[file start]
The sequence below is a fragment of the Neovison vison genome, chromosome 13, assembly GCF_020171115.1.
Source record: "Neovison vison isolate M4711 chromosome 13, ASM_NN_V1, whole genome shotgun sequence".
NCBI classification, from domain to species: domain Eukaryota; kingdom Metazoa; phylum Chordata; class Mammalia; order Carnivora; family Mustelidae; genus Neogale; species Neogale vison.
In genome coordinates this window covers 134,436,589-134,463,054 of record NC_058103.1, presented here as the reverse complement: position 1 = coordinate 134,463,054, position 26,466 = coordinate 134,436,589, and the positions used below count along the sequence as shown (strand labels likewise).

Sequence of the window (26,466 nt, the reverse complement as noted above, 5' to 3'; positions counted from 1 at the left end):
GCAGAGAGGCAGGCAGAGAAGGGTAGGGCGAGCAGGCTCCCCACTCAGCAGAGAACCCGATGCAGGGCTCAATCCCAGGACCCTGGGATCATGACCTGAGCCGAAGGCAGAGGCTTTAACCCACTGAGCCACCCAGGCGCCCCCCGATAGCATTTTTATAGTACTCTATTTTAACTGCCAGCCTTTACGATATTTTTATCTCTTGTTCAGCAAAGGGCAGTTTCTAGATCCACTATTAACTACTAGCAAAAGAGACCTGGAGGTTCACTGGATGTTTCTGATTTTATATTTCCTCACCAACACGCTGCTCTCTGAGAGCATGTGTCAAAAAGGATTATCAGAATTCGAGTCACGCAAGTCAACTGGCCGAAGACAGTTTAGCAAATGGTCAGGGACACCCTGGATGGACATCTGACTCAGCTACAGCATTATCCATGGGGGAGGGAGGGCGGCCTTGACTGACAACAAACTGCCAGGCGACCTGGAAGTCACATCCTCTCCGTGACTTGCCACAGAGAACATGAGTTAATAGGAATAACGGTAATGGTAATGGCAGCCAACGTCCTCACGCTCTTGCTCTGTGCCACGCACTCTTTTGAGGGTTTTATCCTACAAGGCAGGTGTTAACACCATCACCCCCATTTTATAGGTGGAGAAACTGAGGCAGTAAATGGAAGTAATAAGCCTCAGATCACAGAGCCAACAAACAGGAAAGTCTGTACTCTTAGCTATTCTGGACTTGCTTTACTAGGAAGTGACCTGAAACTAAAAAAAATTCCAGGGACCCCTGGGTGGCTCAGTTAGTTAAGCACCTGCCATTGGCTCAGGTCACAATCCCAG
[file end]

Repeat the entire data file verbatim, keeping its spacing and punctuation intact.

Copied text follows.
The sequence below is a fragment of the Neovison vison genome, chromosome 13, assembly GCF_020171115.1.
Source record: "Neovison vison isolate M4711 chromosome 13, ASM_NN_V1, whole genome shotgun sequence".
NCBI classification, from domain to species: domain Eukaryota; kingdom Metazoa; phylum Chordata; class Mammalia; order Carnivora; family Mustelidae; genus Neogale; species Neogale vison.
In genome coordinates this window covers 134,436,589-134,463,054 of record NC_058103.1, presented here as the reverse complement: position 1 = coordinate 134,463,054, position 26,466 = coordinate 134,436,589, and the positions used below count along the sequence as shown (strand labels likewise).

Sequence of the window (26,466 nt, the reverse complement as noted above, 5' to 3'; positions counted from 1 at the left end):
GCAGAGAGGCAGGCAGAGAAGGGTAGGGCGAGCAGGCTCCCCACTCAGCAGAGAACCCGATGCAGGGCTCAATCCCAGGACCCTGGGATCATGACCTGAGCCGAAGGCAGAGGCTTTAACCCACTGAGCCACCCAGGCGCCCCCCGATAGCATTTTTATAGTACTCTATTTTAACTGCCAGCCTTTACGATATTTTTATCTCTTGTTCAGCAAAGGGCAGTTTCTAGATCCACTATTAACTACTAGCAAAAGAGACCTGGAGGTTCACTGGATGTTTCTGATTTTATATTTCCTCACCAACACGCTGCTCTCTGAGAGCATGTGTCAAAAAGGATTATCAGAATTCGAGTCACGCAAGTCAACTGGCCGAAGACAGTTTAGCAAATGGTCAGGGACACCCTGGATGGACATCTGACTCAGCTACAGCATTATCCATGGGGGAGGGAGGGCGGCCTTGACTGACAACAAACTGCCAGGCGACCTGGAAGTCACATCCTCTCCGTGACTTGCCACAGAGAACATGAGTTAATAGGAATAACGGTAATGGTAATGGCAGCCAACGTCCTCACGCTCTTGCTCTGTGCCACGCACTCTTTTGAGGGTTTTATCCTACAAGGCAGGTGTTAACACCATCACCCCCATTTTATAGGTGGAGAAACTGAGGCAGTAAATGGAAGTAATAAGCCTCAGATCACAGAGCCAACAAACAGGAAAGTCTGTACTCTTAGCTATTCTGGACTTGCTTTACTAGGAAGTGACCTGAAACTAAAAAAAATTCCAGGGACCCCTGGGTGGCTCAGTTAGTTAAGCACCTGCCATTGGCTCAGGTCACAATCCCAG